—Doug Paul Davis reporting

Author

  • David Greenwald

    Greenwald is the founder, editor, and executive director of the Davis Vanguard. He founded the Vanguard in 2006. David Greenwald moved to Davis in 1996 to attend Graduate School at UC Davis in Political Science. He lives in South Davis with his wife Cecilia Escamilla Greenwald and three children.

Categories:

Elections

24 comments

  1. There are lots of changes “a-comin'” on the Davis political landscape. In addition to Mariko’s departure from the Board, Helen Thomson will likely retire at the end of her term (2010) which will open up likely City Council spots if Saylor, Greenwald, and/or Asmundson decide to run. Provenza’s departure from the School Board, along with Keltie Jones’ likely retirement opens up a couple of spots there, too. With regard to those potentially running to succeed Mariko, I would say that Harris and Provenza are the strongest of the field. Ferrera is a solid political operative in the Capitol, but is not widely known in Davis (or the supervisorial district). A coronation of Jim Provenza by Mariko is a really interesting race all of a sudden if Richard jumps in.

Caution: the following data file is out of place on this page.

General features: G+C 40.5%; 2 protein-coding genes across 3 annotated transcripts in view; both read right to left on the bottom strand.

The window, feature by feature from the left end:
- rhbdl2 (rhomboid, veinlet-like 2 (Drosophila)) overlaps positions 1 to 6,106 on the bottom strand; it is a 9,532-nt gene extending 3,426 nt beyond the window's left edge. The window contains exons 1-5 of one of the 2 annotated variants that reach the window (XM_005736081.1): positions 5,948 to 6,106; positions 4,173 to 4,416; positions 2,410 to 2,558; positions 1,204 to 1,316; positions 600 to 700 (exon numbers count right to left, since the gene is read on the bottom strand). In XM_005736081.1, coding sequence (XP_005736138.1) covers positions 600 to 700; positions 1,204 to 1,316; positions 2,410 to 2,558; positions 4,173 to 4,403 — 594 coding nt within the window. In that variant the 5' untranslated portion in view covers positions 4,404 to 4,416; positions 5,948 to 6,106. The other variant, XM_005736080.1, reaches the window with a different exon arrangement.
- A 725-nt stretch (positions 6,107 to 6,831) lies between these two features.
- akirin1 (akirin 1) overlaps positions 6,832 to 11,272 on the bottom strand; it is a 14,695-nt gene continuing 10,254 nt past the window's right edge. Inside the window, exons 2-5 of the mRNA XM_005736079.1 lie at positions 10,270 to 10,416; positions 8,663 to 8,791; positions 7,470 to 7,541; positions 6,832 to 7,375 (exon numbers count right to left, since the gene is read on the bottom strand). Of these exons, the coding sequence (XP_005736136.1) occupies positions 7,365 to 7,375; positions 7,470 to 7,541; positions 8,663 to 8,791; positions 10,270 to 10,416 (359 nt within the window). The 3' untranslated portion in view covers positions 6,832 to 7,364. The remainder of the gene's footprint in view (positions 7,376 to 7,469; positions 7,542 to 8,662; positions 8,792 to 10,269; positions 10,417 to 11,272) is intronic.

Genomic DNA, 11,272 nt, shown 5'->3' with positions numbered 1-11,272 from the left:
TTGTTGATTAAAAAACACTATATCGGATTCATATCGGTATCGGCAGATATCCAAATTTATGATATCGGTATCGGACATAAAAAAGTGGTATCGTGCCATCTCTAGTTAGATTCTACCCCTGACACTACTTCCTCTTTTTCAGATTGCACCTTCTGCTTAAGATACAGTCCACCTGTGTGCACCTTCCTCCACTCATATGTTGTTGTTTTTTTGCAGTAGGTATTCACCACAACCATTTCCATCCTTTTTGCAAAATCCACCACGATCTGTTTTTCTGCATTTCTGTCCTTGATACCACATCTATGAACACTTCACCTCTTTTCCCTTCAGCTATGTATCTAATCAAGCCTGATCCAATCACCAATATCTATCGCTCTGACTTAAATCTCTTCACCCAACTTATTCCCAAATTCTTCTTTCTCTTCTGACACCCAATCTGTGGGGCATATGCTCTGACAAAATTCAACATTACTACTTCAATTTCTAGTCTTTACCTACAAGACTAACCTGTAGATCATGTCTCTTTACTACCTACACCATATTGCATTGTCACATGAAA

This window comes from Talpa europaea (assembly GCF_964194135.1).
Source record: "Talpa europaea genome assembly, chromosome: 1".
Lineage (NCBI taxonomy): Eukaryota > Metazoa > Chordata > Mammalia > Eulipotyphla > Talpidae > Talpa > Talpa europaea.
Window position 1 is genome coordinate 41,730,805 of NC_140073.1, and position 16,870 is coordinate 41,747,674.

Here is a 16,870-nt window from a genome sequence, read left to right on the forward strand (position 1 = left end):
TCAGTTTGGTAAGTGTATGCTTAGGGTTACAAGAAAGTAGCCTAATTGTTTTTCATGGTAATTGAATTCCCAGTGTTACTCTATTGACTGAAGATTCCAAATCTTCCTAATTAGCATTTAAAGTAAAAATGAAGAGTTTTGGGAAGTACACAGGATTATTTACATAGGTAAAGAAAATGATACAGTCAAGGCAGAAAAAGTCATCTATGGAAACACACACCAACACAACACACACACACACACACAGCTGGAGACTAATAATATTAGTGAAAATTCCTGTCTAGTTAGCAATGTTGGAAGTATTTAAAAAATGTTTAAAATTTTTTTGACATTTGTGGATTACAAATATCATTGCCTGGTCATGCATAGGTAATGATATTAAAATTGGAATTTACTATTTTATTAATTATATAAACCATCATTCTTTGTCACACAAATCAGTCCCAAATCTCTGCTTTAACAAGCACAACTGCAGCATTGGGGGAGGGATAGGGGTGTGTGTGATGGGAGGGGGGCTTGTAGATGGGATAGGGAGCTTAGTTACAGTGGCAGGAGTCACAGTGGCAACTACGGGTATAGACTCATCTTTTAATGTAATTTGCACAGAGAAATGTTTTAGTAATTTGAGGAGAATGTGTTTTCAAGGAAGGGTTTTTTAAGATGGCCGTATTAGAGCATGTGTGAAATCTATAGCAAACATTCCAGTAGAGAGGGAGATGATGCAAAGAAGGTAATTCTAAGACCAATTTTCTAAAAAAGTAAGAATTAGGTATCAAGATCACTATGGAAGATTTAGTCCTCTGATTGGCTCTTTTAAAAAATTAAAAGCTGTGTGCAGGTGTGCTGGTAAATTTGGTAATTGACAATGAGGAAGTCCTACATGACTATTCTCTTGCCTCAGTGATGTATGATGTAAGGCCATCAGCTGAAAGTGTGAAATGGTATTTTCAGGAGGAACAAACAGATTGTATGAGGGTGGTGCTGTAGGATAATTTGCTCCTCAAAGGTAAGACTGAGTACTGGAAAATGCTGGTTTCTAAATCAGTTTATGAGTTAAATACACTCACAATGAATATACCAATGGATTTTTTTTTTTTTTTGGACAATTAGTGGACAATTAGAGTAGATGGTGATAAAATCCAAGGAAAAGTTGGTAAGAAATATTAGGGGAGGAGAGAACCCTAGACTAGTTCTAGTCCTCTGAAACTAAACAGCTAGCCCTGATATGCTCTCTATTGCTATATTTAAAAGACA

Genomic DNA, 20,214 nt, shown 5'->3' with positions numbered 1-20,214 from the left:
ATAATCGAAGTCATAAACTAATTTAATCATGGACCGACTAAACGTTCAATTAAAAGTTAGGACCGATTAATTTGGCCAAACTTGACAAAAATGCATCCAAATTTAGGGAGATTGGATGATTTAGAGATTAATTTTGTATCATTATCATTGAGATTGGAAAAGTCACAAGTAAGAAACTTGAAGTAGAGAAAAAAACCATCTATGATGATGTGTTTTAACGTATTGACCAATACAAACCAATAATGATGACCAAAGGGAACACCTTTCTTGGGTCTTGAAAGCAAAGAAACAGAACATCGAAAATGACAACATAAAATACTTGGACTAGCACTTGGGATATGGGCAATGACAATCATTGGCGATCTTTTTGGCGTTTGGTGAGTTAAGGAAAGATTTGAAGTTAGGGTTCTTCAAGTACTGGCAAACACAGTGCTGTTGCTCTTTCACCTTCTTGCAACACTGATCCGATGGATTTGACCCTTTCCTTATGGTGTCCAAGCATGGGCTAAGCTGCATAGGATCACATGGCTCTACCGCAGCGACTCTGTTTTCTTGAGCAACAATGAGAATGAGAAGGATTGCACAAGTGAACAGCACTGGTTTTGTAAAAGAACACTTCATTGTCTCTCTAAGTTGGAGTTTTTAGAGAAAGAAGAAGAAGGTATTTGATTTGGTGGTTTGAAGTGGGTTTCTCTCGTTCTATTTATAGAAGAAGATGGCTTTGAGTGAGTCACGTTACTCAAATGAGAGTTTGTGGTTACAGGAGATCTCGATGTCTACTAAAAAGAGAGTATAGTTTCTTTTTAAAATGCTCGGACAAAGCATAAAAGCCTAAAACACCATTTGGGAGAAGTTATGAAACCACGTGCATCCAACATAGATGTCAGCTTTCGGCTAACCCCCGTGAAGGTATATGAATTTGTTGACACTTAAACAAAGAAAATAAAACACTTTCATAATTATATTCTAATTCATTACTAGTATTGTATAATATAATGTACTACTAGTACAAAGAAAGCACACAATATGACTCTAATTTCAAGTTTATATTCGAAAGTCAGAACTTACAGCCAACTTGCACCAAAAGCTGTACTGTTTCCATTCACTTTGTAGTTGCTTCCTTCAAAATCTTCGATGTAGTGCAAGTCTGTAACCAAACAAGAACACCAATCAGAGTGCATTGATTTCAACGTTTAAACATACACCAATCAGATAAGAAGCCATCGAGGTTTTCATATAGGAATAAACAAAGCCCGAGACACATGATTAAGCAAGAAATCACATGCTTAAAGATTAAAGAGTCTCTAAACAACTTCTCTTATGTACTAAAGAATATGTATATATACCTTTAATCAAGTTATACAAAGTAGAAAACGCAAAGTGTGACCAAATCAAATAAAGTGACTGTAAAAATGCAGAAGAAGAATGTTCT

2. There are lots of changes “a-comin'” on the Davis political landscape. In addition to Mariko’s departure from the Board, Helen Thomson will likely retire at the end of her term (2010) which will open up likely City Council spots if Saylor, Greenwald, and/or Asmundson decide to run. Provenza’s departure from the School Board, along with Keltie Jones’ likely retirement opens up a couple of spots there, too. With regard to those potentially running to succeed Mariko, I would say that Harris and Provenza are the strongest of the field. Ferrera is a solid political operative in the Capitol, but is not widely known in Davis (or the supervisorial district). A coronation of Jim Provenza by Mariko is a really interesting race all of a sudden if Richard jumps in.

  3. There are lots of changes “a-comin'” on the Davis political landscape. In addition to Mariko’s departure from the Board, Helen Thomson will likely retire at the end of her term (2010) which will open up likely City Council spots if Saylor, Greenwald, and/or Asmundson decide to run. Provenza’s departure from the School Board, along with Keltie Jones’ likely retirement opens up a couple of spots there, too. With regard to those potentially running to succeed Mariko, I would say that Harris and Provenza are the strongest of the field. Ferrera is a solid political operative in the Capitol, but is not widely known in Davis (or the supervisorial district). A coronation of Jim Provenza by Mariko is a really interesting race all of a sudden if Richard jumps in.